by Andria Lisle
Just last Saturday, I was driving past the old Plastic Products building on Chelsea — where Sun, Chess, Meteor, Atlantic, ABC-Paramount, MGM, and Stax singles were actually manufactured — and started thinking about Memphis' relationship with the 45 r.p.m. record.
Now, 60 years after the 45 made its debut — and about a decade after it was phased out of existence — the folks at Rhino have decided to bring back the A-side and B-side via digital downloads such as Otis Redding's posthumous, chart-topping release "(Sittin' on the) Dock of the Bay"/"Sweet Lorene" and Sam & Dave's iconic "Soul Man"/"May I Baby."
For those of you too young to remember the pre-CD age, from the 1950s to the 1990s, singles provided a fast, inexpensive platform for labels looking to break new artists.
In Memphis, the Satellite Record Shop, located in front of Stax Records' recording studio, was where label owners Jim Stewart and Estelle Axton logged immediate reactions from fans upon hearing undiscovered artists or brand-new material. The responses they got oftentimes directly impacted the careers of the musicians and songwriters at Stax.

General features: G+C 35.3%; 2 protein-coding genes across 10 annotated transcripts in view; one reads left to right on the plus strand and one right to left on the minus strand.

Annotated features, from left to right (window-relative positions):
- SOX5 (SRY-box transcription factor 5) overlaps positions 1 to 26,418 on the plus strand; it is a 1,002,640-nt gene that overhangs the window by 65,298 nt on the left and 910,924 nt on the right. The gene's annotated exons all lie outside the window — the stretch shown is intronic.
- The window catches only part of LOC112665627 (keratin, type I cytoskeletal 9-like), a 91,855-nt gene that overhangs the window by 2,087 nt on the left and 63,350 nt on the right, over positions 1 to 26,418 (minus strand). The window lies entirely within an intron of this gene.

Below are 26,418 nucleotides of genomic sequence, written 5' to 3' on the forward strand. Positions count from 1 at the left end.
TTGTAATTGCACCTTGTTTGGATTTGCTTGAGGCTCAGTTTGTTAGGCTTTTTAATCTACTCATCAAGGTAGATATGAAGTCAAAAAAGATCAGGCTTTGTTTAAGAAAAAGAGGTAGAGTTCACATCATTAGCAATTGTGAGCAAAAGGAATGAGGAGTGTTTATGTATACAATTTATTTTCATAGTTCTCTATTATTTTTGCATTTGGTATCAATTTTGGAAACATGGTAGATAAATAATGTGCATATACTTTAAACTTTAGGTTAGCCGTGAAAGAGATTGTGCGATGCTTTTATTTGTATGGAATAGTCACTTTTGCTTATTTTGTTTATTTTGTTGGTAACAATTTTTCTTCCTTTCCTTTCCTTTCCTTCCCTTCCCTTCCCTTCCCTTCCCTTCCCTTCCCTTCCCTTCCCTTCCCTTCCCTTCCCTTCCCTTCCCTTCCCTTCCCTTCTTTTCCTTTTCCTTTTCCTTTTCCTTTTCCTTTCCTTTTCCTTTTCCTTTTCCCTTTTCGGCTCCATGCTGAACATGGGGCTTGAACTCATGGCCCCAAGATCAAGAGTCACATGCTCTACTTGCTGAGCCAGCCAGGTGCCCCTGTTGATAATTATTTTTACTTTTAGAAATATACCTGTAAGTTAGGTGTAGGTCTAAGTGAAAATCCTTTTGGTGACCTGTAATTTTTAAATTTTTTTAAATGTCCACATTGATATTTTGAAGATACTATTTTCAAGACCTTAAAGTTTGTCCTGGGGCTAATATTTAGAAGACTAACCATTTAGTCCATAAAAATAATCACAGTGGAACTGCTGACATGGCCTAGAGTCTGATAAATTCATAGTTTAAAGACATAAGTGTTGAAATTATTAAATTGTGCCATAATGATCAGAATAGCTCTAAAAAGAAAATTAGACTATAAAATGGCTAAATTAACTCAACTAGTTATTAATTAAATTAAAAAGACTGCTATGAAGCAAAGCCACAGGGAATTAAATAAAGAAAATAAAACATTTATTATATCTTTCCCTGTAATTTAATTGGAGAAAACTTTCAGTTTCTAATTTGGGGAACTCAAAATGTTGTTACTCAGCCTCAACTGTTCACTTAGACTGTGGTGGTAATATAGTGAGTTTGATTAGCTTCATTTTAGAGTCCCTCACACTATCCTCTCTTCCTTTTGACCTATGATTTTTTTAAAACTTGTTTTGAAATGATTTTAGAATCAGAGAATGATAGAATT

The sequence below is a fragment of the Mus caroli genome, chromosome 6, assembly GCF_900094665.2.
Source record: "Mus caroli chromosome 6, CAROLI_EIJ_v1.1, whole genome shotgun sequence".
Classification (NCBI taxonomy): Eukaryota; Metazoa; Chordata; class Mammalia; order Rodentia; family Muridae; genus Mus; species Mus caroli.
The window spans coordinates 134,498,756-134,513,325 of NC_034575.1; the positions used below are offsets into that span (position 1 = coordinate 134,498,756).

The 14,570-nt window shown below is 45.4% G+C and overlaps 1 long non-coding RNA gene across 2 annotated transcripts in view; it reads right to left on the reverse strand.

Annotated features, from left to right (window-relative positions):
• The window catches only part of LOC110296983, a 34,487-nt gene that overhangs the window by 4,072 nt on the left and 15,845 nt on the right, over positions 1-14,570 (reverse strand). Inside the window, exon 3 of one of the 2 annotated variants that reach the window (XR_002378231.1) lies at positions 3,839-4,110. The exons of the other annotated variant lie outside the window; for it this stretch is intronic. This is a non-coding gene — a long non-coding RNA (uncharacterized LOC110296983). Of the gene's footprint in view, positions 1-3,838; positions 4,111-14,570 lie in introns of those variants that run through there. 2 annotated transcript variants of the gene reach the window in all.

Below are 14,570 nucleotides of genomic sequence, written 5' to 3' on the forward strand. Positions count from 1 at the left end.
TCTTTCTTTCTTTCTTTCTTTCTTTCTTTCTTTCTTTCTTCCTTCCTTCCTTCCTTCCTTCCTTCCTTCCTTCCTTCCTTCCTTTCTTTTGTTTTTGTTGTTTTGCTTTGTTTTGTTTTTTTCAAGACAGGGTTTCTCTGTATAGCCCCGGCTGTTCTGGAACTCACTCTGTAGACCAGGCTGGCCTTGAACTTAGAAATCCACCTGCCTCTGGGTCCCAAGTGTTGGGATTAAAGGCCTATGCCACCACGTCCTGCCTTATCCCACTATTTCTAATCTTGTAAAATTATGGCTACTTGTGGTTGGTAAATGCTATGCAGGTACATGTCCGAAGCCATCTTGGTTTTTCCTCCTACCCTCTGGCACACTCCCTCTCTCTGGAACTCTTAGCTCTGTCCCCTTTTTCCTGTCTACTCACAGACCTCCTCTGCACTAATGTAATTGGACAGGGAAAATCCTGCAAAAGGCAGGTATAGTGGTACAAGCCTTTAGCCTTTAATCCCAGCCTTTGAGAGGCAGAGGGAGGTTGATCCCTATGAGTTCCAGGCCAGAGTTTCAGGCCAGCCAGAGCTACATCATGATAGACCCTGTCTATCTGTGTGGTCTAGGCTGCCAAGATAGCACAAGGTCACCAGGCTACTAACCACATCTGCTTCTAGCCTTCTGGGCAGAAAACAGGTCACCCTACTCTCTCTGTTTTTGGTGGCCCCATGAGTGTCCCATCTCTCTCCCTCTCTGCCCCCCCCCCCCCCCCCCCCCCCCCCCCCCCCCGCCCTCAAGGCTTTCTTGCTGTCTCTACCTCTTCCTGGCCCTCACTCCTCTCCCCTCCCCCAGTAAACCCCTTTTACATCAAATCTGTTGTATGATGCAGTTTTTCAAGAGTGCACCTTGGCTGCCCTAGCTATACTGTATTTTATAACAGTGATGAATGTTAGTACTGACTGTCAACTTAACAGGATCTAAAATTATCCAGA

"We used that shop as a barometer to see if we had a hit record or not," Stewart noted in an interview stored in the Smithsonian's archives. "Even before we got records pressed, we'd get a dub cut — just a test pressing — and play it in the record shop and then watch people's reaction when they come in."
Now, for better or for worse, websites like MySpace and iTunes fulfill that niche, although vinyl is making a comeback: Just ask record masterer Larry Nix, who is based at Midtown's Ardent Studios. Just a few years ago, Nix was considering donating the lathe used to cut all the vinyl records released by Stax to a museum. Now he's using the machine more than ever, due to the number of requests he's gotten from clients to return to the vinyl format.